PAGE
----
At issue is a U.S.-led proposal to prohibit currency manipulation of the kind that U.S. officials say China uses to give its exports an unfair advantage over American-made products.
Doesn’t it “look hypocritical,” Obama was asked at the news conference, to make that demand after the United States last week announced a $600 billion plan to boost U.S. economic growth that will have the effect of driving down the value of the dollar?
First Obama distanced himself from the decision, saying the Fed “doesn’t take orders from the White House,” then he defended it. But coming only hours after he had conceded on CBS’s “60 Minutes” that he is sometimes at a loss about what to do on the economy, the dispute put a damper on a trip that was supposed to emphasize that Obama’s electoral losses didn’t diminish his stature as the leader of the world’s most powerful economy.
And Germany, for decades a close U.S. ally in persuading other nations to control budget deficits, effectively called U.S. officials hypocrites for neglecting bank regulation and for failing for years to curb runaway trade and budget deficits. The Fed’s decision last week to start buying Treasury bonds to help stimulate the sluggish U.S. economy, something likely to lower the value of the dollar and make it tougher for Germany’s export-oriented economy, brought that criticism out into the open.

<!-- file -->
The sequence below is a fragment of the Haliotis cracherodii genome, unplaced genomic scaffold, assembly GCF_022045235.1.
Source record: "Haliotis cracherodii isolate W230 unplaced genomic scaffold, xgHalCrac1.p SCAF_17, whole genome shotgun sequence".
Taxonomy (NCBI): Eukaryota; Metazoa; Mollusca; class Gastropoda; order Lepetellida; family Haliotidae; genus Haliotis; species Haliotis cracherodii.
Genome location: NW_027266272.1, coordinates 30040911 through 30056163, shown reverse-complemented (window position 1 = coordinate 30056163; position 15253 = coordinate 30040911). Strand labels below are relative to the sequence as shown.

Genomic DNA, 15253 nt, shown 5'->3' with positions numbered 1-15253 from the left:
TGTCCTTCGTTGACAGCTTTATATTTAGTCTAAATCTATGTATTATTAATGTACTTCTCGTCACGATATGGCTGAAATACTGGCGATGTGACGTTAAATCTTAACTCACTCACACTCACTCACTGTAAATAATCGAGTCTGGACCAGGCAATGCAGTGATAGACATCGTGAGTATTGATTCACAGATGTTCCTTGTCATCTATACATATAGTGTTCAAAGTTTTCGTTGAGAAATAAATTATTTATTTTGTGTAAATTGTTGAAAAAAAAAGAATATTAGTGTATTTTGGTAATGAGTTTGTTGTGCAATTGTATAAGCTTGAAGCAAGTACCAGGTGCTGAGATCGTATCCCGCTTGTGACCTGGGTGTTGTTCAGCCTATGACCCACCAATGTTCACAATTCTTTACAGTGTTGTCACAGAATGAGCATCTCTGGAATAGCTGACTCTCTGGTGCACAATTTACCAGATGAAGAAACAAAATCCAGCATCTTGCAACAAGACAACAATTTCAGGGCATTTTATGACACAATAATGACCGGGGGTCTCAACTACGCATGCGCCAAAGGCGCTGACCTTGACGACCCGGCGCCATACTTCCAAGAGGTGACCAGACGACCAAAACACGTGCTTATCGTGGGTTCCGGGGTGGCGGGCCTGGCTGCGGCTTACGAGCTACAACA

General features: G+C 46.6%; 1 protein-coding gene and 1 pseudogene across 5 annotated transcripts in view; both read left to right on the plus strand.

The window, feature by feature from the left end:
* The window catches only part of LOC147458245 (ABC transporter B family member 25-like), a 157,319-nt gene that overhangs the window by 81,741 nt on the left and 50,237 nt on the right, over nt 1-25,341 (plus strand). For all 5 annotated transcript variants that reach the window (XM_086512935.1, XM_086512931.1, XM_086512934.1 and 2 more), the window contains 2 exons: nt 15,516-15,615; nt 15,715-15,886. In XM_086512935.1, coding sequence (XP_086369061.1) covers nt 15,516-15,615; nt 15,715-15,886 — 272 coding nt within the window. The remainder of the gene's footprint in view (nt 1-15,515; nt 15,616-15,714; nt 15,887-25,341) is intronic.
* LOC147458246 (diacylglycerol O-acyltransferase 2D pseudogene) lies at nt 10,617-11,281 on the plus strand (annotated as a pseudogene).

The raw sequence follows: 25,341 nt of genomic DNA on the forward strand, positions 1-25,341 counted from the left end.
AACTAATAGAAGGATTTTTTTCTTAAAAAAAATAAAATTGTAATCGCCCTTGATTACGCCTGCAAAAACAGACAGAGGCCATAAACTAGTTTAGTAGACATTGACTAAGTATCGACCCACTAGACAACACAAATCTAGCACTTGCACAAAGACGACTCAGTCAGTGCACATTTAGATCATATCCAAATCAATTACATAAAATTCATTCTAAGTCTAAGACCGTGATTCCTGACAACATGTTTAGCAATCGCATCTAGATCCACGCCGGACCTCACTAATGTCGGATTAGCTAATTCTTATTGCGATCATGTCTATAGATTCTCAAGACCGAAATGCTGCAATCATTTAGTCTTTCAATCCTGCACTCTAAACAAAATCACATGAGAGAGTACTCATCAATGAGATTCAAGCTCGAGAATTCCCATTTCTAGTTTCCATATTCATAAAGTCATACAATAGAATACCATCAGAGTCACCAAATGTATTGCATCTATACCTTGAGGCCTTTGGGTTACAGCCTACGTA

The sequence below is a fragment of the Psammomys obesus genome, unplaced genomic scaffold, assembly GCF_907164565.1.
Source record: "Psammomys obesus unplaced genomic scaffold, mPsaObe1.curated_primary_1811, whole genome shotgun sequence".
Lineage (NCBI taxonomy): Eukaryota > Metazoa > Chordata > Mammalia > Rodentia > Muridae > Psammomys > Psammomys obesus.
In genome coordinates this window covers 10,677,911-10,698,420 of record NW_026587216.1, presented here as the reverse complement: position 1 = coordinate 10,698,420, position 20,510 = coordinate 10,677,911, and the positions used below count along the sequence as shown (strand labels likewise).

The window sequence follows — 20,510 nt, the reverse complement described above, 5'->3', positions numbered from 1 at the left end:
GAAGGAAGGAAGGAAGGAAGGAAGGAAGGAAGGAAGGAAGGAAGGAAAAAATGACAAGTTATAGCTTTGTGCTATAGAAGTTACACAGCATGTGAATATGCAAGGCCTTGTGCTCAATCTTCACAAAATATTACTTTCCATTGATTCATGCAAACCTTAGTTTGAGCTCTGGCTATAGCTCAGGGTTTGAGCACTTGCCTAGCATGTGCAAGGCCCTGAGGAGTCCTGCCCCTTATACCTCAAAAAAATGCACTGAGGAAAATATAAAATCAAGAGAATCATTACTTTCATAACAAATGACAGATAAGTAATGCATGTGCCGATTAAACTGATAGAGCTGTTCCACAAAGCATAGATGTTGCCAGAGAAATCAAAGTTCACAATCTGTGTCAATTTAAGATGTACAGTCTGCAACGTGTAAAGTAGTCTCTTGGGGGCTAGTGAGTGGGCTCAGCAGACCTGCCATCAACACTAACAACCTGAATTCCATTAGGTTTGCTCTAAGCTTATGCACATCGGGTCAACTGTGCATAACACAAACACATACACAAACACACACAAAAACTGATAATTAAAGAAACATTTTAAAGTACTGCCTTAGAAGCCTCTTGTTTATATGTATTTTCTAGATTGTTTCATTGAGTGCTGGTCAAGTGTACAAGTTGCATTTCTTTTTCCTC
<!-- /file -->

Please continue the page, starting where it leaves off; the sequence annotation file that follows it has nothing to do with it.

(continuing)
Obama, who normally avoids discussing the informal and close coordination between the Fed and the Treasury Department, was forced to spring to the Fed’s defense Monday. “I will say that the Fed's mandate, my mandate, is to grow our economy. And that's not just good for the United States, that's good for the world as a whole."